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Religion Library: Sunni Islam

Symbolism

Written by: Nancy Khalek

Sunni Islam upholds injunctions against the representation of divinity, or of biblical and Quranic prophets. This prohibition against "graven images" is essentially rooted in a belief that only God has Creative power, and that it is particularly blasphemous to portray or paint pictures of prophets or of God himself. However, a few observations about this issue are important to clarify at the outset of any discussion of symbolism in Sunni culture.

Other traditions have dealt with the possibility or impossibility of representing the divine, most notably in the iconoclastic controversy in medieval Byzantium.  Also, while it is true that the vast majority of Sunni art is non-figural, there have been many examples of figural representations of Muhammad in illuminated manuscripts in the early modern period. These represent the Prophet in a couple of different ways, some more sensitive to general Sunni prohibitions than others. There are examples of the Prophet represented like any other person, with face fully shown. Others represent him as a figure with his face covered by a white veil, in acknowledgment of the prohibition against painting him.

In many of these miniatures, Muhammad is singled out of a crowd by a flame, much like a halo or nimbus, which is painted around his head or his entire body. It should be stressed, however, that these images represent the minority view about figural representation, and that they are not common in the Sunni world, which adheres more strictly to the an-iconic mode of representation. The Investiture of Ali, at Ghadir Khumm (MS Arab 161, fol. 162r, AD 1309/8 Ilkhanid manuscript illustration).Finally, the prohibition against figural representation does not seem to have prevented the proliferation of images of Ali and other Shi‘i imams in popular Shi‘i culture.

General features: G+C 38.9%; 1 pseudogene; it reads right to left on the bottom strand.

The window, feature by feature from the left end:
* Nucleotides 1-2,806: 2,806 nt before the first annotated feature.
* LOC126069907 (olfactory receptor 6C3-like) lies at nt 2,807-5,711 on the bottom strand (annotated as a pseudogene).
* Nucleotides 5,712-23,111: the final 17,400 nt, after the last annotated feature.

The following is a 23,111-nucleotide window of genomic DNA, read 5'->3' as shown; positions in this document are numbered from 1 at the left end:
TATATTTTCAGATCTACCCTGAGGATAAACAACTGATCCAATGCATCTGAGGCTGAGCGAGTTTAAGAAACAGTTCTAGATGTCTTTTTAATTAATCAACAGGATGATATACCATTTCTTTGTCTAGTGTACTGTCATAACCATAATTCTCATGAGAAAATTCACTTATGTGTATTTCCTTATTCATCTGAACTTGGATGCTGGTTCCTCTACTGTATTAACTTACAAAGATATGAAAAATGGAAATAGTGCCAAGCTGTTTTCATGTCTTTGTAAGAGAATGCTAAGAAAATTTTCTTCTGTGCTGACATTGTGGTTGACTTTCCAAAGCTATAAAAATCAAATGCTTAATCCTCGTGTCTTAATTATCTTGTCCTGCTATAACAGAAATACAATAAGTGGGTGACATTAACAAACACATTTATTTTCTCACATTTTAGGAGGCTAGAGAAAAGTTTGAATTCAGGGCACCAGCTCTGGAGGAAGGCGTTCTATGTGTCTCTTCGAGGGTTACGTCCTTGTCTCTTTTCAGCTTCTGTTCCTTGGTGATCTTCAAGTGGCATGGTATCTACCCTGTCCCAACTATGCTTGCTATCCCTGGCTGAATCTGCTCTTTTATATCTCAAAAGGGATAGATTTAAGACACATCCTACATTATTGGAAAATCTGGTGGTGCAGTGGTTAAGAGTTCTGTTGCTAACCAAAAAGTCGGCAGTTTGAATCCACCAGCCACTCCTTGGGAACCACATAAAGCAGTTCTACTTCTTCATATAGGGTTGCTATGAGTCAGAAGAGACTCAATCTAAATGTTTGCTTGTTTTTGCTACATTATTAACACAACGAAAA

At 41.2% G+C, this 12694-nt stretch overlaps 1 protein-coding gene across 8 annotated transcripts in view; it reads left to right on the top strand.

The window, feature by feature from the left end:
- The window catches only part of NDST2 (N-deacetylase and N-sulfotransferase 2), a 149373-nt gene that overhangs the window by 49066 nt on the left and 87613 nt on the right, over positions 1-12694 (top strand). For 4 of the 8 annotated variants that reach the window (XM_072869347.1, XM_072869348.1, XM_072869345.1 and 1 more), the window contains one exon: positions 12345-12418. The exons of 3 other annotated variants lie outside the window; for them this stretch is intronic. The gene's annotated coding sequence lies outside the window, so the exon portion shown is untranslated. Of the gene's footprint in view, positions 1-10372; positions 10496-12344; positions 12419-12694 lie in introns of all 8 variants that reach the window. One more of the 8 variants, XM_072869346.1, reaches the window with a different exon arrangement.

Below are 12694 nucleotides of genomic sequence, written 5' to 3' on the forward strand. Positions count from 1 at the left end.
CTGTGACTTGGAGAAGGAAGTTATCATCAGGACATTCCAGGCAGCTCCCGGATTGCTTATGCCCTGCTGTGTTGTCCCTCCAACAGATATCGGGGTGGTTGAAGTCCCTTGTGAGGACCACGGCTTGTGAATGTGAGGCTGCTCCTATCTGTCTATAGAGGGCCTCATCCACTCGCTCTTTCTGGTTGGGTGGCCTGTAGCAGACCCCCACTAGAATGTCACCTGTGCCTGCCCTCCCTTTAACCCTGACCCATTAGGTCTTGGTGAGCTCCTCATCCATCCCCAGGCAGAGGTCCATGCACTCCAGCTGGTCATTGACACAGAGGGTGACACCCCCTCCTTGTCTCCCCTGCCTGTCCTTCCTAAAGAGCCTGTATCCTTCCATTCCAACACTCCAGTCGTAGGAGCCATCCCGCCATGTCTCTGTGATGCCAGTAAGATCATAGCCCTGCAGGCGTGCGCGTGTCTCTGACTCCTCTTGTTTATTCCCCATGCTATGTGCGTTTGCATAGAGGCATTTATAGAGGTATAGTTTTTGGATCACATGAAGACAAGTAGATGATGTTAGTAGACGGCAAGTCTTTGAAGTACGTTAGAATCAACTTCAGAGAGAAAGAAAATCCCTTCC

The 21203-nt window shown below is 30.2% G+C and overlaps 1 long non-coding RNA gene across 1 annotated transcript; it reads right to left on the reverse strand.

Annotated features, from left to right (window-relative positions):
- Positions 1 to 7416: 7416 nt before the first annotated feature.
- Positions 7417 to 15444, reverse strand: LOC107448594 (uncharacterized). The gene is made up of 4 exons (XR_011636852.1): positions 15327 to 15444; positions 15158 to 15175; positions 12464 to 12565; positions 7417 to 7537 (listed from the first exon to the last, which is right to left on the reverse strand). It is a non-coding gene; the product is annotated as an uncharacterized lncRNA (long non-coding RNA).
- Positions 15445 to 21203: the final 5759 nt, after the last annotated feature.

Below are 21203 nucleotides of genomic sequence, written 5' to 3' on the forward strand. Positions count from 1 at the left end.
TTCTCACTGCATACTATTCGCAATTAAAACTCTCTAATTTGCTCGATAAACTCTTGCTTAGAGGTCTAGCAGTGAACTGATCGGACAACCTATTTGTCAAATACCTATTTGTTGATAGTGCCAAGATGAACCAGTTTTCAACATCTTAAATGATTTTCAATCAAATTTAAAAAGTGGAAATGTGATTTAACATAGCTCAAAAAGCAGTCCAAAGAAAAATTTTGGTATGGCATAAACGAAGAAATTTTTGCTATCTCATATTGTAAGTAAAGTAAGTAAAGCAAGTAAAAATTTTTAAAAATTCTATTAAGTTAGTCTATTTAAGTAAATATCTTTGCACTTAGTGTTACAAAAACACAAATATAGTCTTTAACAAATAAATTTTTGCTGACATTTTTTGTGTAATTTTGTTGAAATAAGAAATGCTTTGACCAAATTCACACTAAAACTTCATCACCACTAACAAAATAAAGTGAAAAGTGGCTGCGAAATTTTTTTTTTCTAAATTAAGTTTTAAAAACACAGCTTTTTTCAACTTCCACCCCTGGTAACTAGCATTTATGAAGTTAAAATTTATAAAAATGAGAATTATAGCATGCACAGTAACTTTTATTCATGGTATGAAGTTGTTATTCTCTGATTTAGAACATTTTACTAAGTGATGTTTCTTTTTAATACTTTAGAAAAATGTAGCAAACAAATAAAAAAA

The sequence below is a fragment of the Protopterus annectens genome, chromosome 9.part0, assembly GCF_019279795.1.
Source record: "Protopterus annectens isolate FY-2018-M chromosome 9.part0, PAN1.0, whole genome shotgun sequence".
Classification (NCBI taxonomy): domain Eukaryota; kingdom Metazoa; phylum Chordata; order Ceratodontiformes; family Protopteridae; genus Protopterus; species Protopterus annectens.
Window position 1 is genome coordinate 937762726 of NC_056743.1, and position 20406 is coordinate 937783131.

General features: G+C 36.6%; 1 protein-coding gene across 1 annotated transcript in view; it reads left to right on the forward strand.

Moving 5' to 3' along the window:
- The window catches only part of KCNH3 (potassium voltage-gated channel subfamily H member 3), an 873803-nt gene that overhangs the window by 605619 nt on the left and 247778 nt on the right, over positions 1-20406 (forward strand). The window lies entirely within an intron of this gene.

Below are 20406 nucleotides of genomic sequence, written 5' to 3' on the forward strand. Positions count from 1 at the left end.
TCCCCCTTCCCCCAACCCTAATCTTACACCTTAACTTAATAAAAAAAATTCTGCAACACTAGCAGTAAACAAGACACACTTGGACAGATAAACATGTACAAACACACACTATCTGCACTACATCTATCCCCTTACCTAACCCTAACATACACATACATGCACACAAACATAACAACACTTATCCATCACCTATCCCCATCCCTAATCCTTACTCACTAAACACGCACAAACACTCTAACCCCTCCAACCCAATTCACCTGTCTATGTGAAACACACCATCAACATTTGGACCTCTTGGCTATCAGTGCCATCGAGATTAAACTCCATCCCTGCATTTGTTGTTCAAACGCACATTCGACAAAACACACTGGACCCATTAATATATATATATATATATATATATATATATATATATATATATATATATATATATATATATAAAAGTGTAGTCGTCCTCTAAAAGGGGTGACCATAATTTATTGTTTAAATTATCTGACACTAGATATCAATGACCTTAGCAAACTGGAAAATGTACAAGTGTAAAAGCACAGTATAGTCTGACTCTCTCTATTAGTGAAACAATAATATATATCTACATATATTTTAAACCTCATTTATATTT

What was common in Sunni art was the elaboration of a different type of icon of Muhammad, one that contained no pictures at all but symbolized and represented him nonetheless. This was a type of icon composed entirely of words, in Arabic calligraphy, written out in the shape of a sandal. The words could be a standard description of Muhammad's physical appearance, a literary genre called shama'il, or simple invocations for blessings.  The sandal, called a hilya, became a regular shape for these types of an-iconic "pictures." The description of the Prophet is itself devotional. Culled from several reports narrated on the authority of his Companions, it is an example of austerity and moderation. One typical text reads:

When Ali described God's Messenger (peace and blessings be upon him), he said:

"God's Messenger (peace and blessings be upon him) was neither tall nor short, and he was of average height. His hair was neither tightly curled nor straight; it was loosely curled. He was neither plump nor chubby-cheeked, and in his face there was a rounded quality. He was white with a reddish tinge, dark black-eyed, with long eyelashes. He had splendid kneecaps, elbow joints and shoulder blades, free from hair. He had a strip of hair from the top of the chest to the navel. The palms of his hands and the soles of his feet were thick. When he walked, he moved as if he were walking on a slope, and when he looked around, he turned his whole torso, not just his neck. Between his shoulders was the Seal of Prophethood, for he is the Seal of the Prophets. He was the best of the people in generosity, the most truthful of the people in speech, the gentlest of them in temperament, and the noblest of them in social interactions. If someone saw him unexpectedly, he was awestruck by him, and if someone associated with him knowingly, he loved him. I have never seen the like of him (Peace and blessings be upon him), neither before nor after him." (from the "Book of Merits," by al-Tirmidhi, included in his Sunan)

 

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